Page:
MACON, Ga. — Last year, 15 Macon-Bibb county teens died from gun violence -- and authorities say much of that was due to gang violence.
At least 6 of those teens were Bibb County School students.
We talked to people about how that violence affects schools and communities.
Two of them are former Bibb students turned community leaders.
13WMAZ's Caleesha Moore talked to them about why it's happening and what needs to change.
The heartbeat of any community is its people, but neighborhoods with concentrated poverty, unresolved trauma, and so much more can lead to its destruction.
"You are talking about our high schoolers now are, and just our kids in general in Macon-Bibb, are interacting with guns and having PTSD and trauma from losing loved ones. I think you were saying earlier I think we lost 16 to gun violence this year. Those are now thousands of kids that now know violence and now know loss on the way that none of us would want to know," said Virgil Watkins.
Fifteen teens died in 2022 to gun violence - and 2 were students at Westside High.
When they died, three students were enrolled at Soar Academy, Bibb County's alternative school, and one was a middle schooler at Appling.
"The gun culture, parts of the hip hop culture have become more prevalent than anything that we've seen mixed with poverty, mixed with the stress and trauma that the kids are dealing with and again, not to under highlight that we are dealing with areas with a lot of concentrated poverty," Watkins continued.
Virgil Watkins is a product of Bibb Schools and is now a County Commissioner.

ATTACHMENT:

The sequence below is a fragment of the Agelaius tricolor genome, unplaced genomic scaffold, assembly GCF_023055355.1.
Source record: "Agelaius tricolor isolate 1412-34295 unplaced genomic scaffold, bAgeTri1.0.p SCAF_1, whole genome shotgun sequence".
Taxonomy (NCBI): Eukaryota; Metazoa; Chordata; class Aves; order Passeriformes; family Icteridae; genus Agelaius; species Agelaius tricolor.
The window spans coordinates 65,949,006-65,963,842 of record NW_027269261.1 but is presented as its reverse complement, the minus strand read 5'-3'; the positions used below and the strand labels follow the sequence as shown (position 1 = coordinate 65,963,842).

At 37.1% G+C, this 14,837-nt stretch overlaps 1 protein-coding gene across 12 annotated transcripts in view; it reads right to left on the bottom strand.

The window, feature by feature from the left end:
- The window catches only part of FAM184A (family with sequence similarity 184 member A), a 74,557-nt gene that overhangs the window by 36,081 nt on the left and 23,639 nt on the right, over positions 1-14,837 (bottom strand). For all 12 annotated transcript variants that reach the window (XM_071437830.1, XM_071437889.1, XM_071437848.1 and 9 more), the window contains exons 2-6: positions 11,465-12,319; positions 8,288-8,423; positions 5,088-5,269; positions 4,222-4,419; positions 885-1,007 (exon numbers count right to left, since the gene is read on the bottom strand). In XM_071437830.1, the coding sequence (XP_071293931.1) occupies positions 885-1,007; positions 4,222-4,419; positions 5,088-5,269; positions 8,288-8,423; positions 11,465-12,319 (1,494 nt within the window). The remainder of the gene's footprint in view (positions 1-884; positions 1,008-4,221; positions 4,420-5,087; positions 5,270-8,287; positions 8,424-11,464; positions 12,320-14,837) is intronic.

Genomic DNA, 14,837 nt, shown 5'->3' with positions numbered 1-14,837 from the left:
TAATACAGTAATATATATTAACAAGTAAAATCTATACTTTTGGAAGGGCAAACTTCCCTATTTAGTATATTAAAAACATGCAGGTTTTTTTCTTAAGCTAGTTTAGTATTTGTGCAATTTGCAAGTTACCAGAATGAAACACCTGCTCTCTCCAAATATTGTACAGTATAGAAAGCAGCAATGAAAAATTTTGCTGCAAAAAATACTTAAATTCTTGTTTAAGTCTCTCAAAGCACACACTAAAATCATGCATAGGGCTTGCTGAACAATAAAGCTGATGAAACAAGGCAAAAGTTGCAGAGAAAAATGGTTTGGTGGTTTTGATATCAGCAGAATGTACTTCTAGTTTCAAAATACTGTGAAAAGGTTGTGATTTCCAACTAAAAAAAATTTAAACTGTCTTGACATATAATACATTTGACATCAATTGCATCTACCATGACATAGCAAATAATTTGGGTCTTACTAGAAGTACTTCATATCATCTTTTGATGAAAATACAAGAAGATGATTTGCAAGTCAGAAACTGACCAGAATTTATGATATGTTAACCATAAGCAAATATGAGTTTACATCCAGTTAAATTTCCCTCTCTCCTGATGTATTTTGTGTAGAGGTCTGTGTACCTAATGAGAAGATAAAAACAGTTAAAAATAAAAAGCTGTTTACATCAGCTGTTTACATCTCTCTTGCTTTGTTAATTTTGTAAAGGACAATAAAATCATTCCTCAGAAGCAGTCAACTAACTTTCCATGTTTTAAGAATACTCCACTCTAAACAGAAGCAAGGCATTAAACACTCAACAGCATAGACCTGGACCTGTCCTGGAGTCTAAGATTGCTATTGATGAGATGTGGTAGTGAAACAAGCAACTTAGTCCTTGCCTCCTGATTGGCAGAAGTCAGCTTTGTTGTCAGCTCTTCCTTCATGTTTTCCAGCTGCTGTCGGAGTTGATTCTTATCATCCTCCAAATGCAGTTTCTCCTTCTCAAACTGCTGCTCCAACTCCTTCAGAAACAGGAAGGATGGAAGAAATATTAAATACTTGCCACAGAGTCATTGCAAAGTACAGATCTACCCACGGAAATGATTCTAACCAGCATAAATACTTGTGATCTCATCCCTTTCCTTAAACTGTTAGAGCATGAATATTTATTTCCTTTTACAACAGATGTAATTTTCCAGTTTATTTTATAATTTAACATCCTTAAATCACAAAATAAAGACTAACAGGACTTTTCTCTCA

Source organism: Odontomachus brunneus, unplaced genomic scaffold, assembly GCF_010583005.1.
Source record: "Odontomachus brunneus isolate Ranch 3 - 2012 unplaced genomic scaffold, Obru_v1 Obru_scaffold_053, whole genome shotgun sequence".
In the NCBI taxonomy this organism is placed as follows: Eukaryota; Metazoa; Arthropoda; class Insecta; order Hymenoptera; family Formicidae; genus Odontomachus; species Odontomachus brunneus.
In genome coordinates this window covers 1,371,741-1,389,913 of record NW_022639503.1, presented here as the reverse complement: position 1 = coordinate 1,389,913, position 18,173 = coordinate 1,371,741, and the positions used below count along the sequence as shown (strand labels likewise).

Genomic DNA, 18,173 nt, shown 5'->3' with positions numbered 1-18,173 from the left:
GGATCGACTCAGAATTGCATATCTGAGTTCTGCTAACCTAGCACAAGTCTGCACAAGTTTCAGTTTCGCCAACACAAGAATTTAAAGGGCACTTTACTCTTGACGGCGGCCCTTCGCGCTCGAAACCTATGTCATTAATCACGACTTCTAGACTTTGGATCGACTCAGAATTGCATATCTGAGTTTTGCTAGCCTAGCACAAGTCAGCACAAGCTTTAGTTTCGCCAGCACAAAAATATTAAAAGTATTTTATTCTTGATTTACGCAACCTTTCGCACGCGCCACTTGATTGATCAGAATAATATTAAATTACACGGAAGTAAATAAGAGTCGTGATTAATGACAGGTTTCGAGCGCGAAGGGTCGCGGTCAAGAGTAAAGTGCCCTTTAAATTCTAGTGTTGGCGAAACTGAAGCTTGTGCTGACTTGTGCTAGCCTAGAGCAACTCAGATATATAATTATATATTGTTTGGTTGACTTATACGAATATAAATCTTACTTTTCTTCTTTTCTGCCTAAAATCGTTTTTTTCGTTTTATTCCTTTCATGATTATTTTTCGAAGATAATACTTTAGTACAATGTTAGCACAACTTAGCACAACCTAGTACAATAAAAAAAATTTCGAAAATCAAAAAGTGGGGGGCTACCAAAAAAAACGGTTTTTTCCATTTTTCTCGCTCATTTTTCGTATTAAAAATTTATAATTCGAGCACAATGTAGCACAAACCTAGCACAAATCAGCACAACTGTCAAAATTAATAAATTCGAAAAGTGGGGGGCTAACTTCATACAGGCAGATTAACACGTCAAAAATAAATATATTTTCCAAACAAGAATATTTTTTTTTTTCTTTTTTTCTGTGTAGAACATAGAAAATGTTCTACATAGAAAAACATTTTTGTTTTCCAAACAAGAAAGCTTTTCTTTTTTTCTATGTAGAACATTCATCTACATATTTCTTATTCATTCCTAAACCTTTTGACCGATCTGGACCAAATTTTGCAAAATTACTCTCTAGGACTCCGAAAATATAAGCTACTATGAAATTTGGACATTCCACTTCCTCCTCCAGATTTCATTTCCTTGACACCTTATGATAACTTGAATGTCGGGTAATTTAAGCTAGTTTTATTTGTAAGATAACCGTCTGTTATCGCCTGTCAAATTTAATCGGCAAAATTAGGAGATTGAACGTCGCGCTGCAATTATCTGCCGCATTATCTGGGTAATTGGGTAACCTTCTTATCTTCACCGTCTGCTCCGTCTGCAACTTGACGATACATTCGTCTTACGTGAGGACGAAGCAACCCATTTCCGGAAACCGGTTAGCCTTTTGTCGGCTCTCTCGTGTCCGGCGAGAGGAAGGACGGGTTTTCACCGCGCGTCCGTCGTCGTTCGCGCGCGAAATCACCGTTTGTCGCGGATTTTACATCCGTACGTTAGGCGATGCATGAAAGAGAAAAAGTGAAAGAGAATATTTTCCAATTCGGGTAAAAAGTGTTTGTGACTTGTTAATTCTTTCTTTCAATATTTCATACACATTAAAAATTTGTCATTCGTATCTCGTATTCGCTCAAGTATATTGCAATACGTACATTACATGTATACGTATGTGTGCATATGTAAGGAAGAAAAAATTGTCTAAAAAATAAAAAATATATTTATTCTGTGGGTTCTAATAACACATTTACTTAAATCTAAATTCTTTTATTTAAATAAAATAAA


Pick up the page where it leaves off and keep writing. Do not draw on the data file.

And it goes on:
He says trauma and stress create a cycle that hasn't been broken but has only accelerated.
"A hurt tooth will cause a lot of problems in a community. If your tooth is hurting, you don't care what the other man got going on, you need relief, and they may come in the form of armed robbery trying to get a tooth taken out," he said.
The Bibb County Sheriff's Office gang task force says kids involved in gangs at a very young age join from peer influence, and they also say there are so many gangs in the schools it's hard to pinpoint which gangs are more prevalent.
With gang influence bleeding over into schools, the county's educators see the problem up close and personal.
"Our students, our youth in this community, are crying out for our support, and of course, again, the purpose of our education system is to provide them with a quality education, but what we need is more of a strategic approach for our community to fully show up for our students and our youth," said Juawn Jackson.
Jackson is a Westside High School graduate and now the youngest school board chairman in the county's history.
Jackson says within schools, they lean on school counselors and programs to make a change.
"We have initiatives such as the show-up campaign where we are trying to get students, parents, and teachers to show up each and every day as
the best version of themselves so we can continue to ensure the greater success of each and every student," Jackson said.
While from a county perspective, Watkins says the county's MVP plan will help.
"Some of our biggest ideas out of there include the violence interrupters program, which their goal is to be boots on the ground, crisis management, peacekeeping responses," Watkins said.
The Gang Taskforce also said Bibb County has at least 400 gangs.